Saudis Glam in Traditional Customs to Celebrate Founding Day

People wearing traditional Founding Day costumes on Feb. 22 will gain free entry to two prominent Riyadh Season zones, as the country prepares to commemorate the establishment of the first Saudi state in 1727 by Imam Muhammad bin Saud.

The chairman of the General Entertainment Authority, Turki Al-Sheikh, tweeted last week: “On February 22, there will be free entry to #Riyadh_City Boulevard and #WinterWonderland for everyone who wears #FoundingDay clothing. We are waiting to see your authentic Saudi glam. #Riyadh_Season.”

There were positive reactions to his tweet.

One person (@ahmd_rl) said: “I am so excited to see everyone looking their best on the Founding Day at Riyadh City Boulevard,” while another (@saadss100) tweeted: “Appreciations for the brilliant idea Turki Al-Sheikh. This really reflects the authenticity and antiquity of our historical clothing and how proud we are.”

Al-Sheikh’s tweet followed a Feb. 15 Fashion Commission announcement about the 22 styles listed in the Saudi traditional costume guide on its website, which features clothing from the Kingdom’s five main regions for women, men, and children.

Saudi Arabia has a rich history of diverse and colorful fashion when it comes to its traditional costumes.

Each region has different tribes and each tribe has its own style, but only a few of those costumes are well-known as the rest have been forgotten due to the lack of proper documentation about them and tribal migration.

Nadia Alireza, a member of Mansoojat Founding and one of the researchers of the “The Book of Traditional Costumes,” previously told Arab News that the fashion people chose to wear was one way to identify who they were, the time they lived in, their social background, and where they were from.

Saudi Arabia’s regional outfits are designed and created according to the materials available and fit the area’s climate and surrounding area.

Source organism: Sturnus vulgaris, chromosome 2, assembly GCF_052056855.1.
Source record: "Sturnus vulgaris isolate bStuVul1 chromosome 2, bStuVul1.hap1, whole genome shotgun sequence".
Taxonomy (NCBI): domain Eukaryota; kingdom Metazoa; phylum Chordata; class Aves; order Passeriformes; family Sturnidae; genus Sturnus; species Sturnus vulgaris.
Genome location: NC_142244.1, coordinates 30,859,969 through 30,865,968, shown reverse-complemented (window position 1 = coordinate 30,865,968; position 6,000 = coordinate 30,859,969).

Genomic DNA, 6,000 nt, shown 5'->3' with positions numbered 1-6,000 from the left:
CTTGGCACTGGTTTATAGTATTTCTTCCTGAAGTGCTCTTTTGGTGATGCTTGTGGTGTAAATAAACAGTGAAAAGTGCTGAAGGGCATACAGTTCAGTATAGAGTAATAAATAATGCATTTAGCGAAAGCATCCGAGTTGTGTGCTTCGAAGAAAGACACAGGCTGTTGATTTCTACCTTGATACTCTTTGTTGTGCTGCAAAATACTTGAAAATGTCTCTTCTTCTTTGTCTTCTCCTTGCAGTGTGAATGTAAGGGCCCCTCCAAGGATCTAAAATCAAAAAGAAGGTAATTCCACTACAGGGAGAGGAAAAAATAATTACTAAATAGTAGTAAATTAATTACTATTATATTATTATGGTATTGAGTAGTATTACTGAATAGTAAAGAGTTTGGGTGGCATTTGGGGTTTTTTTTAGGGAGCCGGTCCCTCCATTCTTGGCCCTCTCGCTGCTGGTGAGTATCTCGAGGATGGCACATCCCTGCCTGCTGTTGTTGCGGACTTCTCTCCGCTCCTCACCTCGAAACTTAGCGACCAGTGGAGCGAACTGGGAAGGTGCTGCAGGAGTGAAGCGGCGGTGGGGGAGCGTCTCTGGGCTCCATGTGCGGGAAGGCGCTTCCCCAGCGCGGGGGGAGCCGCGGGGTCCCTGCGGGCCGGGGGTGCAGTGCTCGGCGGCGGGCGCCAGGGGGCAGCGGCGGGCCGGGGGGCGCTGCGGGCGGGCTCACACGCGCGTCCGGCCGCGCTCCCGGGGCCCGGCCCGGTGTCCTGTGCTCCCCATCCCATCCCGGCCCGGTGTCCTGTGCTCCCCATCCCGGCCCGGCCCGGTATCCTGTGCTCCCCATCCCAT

“There are many colors used in traditional Saudi costuming,” she said. “They used a lot of leather, metal and colored beads, and gold and silver thread for embroideries. In some cases, rubber from old tires is used to make footwear.”

The Founding Day fashion guide lists 22 styles of costumes as well as glamorous accessories, jewelry, shawls, bags, and sandals to go with each outfit.


The pieces and colors of each costume are carefully chosen and according to detailed research on the traditional fashions worn during the three previous centuries in the Arabian Peninsula’s regions.

Saudi Arabia is divided into 13 administrative regions, 46 cities, and five main regions.

The Fashion Commission tweeted: “Several factors affected traditional fashion in the Kingdom, each region has special characteristics that influence its costumes, and the surrounding environment also plays a role in the forms of inscriptions, material types, and colors. Traditional fashion, which is produced locally using the finest textiles and fabrics, is considered a major part of the Kingdom’s history.”

There are five types of agal, a key men’s accessory in Saudi Arabia and the Gulf Cooperation Council region. The agal is a doubled-up black cord that is worn on top of the head and is traditionally made of goat hair, cotton, and golden thread.